“Even in the bush capital we have a job in front of us to restore the quality of our woodland ecosystems so that we see more of the native birds and other living things thriving in the landscape,” Jacqui says.

“The various layers of vegetation in the woodlands provide unique opportunities for native birds, insects, possums, gliders and reptiles to live, forage, nest and take refuge. These layers include the overstorey, shrub layer and ground layer.”

“A Box-Gum Grassy Woodland in excellent condition includes an overstorey of trees, with a patchy shrub layer and a diverse grassy ground-layer, supporting a variety of fauna and ecological processes.”

Restoring a patchy shrub layer in the woodlands is a key strategy for enhancing the habitat preferred by a range of woodland species that we would like to see back in the landscape, for example:  Jacky Winter, Flame Robin, Willie Wagtail, Eastern Yellow Robin, Red-browed Finch, Restless Flycatcher, White-browed Scrubwren, Superb Fairy Wren, Scarlet Robin, Grey Fantail, Diamond Firetail and Double-barred Finch

The Ginninderra community planting days on Sundays 21 May and 28 May will focus on restoring a patchy shrub layer at two separate sites – one close to Spence in Belconnen and the second close to Hall.

The events run with the support of the Ginninderra Catchment Group will focus on planting seven species across 13 separate plots of 25 m by 25 m. The plants species include: Acacia dealbata, Acacia mearnsii, Acacia parramattensis, Acacia genistifolia, Cassinia longifolia, Bursaria spinosa and Indigofera australis.

CSIRO Ginninderra includes about 114 hectares of Box-Gum Grassy Woodlands of varying quality such as at these first two revegetation sites. These Woodlands are part of more than 200 hectares that CSIRO has identified for conservation as a vital contribution to the balance and sustainability of the proposed future urban development.

Regenerating a shrub layer – together with restoring native grasses and maintaining and increasing fallen logs, mature trees, hollows and nesting sites – will help provide better foraging and breeding habitat for many of  the birds that have retreated with the decline in area and quality of remnant woodlands.

“This means that even close to the city and suburbs, we may one day hear more of birds like the Scarlet Robin, Double-barred Finch and White-winged Triller, to name just a few,” Jacqui says.

There’s still time to register to be part of the community planting days and efforts to bring back the birds:

21 May planting day – registration deadline 18 MayHERE

28 May planting day – registration deadline 24 MayHERE

Jacqui Stol with a rare Hooded Robin – a species attracted by shrubby layers in the woodlands.

One of the sites for shrub planting in 25m by 25m plots.

A shrubby understorey in the woodlands.

Diamond Firetail is one of the birds we would like to see more of in the woodlands. Source: J. Robinson and Canberra Ornithologists Group

Scarlet Robin – still found in the larger reserves and woodland remnants around Canberra. Source: S. Bennett and Canberra Ornithologists Group

Project update – May

This month the project team has been busy preparing for the upcoming community planting days at the Ginninderra site.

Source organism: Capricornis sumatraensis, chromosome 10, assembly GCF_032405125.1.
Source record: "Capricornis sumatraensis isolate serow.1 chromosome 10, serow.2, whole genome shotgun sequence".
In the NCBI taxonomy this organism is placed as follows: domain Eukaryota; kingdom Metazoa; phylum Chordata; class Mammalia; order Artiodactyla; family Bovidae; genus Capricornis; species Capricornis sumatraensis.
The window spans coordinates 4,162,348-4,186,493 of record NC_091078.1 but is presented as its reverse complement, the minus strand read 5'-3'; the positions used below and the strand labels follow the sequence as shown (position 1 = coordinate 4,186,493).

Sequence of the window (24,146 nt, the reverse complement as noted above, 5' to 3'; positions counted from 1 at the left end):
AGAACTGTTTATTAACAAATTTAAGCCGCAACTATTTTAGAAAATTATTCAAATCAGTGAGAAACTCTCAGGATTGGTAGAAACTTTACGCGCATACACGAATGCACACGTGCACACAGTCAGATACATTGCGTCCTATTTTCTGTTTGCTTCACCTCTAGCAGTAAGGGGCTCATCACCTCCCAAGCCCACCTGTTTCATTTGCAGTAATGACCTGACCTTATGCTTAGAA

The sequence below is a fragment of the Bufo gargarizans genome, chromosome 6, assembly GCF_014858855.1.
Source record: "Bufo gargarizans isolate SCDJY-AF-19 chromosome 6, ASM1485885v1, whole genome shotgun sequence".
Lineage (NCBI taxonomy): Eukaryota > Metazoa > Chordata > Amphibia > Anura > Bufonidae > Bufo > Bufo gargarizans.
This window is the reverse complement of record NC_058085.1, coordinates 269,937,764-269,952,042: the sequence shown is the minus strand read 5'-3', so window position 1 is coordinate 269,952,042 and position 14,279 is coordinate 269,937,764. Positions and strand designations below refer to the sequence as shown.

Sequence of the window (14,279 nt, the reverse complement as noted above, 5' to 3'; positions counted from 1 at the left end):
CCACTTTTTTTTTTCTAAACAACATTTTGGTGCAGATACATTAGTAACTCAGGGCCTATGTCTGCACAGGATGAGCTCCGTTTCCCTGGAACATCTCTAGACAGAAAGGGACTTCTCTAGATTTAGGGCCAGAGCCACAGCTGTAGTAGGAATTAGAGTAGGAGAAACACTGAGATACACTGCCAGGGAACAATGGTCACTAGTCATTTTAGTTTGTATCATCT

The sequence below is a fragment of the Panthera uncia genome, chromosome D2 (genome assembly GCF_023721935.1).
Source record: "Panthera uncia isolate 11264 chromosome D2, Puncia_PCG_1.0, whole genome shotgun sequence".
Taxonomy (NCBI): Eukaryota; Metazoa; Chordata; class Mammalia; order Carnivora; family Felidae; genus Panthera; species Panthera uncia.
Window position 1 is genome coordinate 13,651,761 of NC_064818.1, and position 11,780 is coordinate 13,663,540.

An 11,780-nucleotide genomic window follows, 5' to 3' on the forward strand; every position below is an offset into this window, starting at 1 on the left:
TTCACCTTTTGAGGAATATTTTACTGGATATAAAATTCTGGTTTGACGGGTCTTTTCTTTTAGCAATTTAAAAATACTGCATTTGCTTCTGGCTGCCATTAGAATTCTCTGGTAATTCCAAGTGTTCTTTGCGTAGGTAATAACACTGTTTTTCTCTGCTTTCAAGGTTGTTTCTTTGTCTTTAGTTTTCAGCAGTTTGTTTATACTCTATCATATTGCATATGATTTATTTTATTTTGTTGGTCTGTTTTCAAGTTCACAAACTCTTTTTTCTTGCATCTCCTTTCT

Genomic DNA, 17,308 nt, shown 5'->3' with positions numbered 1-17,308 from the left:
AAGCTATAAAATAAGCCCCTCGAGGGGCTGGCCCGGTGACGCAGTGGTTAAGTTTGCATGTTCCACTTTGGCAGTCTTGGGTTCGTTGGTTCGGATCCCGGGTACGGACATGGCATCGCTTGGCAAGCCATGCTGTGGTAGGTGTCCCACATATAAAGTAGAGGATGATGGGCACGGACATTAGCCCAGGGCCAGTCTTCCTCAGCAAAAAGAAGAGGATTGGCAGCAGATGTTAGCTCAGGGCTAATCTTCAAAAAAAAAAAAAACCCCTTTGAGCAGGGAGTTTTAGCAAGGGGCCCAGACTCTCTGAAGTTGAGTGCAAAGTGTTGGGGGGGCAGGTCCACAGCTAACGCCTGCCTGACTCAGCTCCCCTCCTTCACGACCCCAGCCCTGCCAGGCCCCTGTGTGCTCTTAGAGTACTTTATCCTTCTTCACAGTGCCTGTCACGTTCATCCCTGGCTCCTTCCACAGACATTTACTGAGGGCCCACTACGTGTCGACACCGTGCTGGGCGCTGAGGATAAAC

The planting days, organised with the support of the Ginninderra Catchment Group, are to be held on Sunday 21 May and Sunday 28 May 9.30 registration for 10am-2pm planting.

There will be a free lunch and an introduction to woodland ecology, but more importantly there is a great opportunity to be part of efforts to restore and improve our vital woodland environment.

Early bird registrations for the two events close at midnight on 10 May. All early bird registrations will be in the running for several prize packs from CSIRO that will include the Greening Australian glovebox guide Bringing Back Birds and an author-signed copy of the publication: ‘Jewels in the Landscape – Managing very high conservation value ground-layers in Box-Gum Grassy Woodlands’ by CSIRO’s Jacqui Stol and Suzanne Prober.

This month, information was also released on the Little Eagle’s big trek of 3300 kilometres from Canberra to the Northern Territory outback, which has intrigued the ACT collaborators who have been monitoring the adult male bird through satellite tracking.

This is a joint research project undertaken by the ACT Government, University of Canberra, Ginninderry and CSIRO, and is the first time this threatened species has been subject to satellite tracking. This distance was travelled in under three weeks and included flying 500 kilometres in one day, as well as reaching a maximum speed of 55 kilometres per hour.

The story was also covered in the Canberra Times.

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Early birds can catch the prize – register by 10 May for our community planting days

Early bird registrations for the Ginninderra community planting days close at midnight on 10 May.

All early bird registrations will be in the running for several prize packs from CSIRO that will include the Greening Australian glovebox guide ‘Bringing Back Birds’ and an author-signed copy of the publication: ‘Jewels in the Landscape – Managing very high conservation value ground-layers in Box-Gum Grassy Woodlands’ by CSIRO’s Jacqui Stol and Suzanne Prober.

Register now at www.csiro.au/GCPD or by calling 1300 363 400.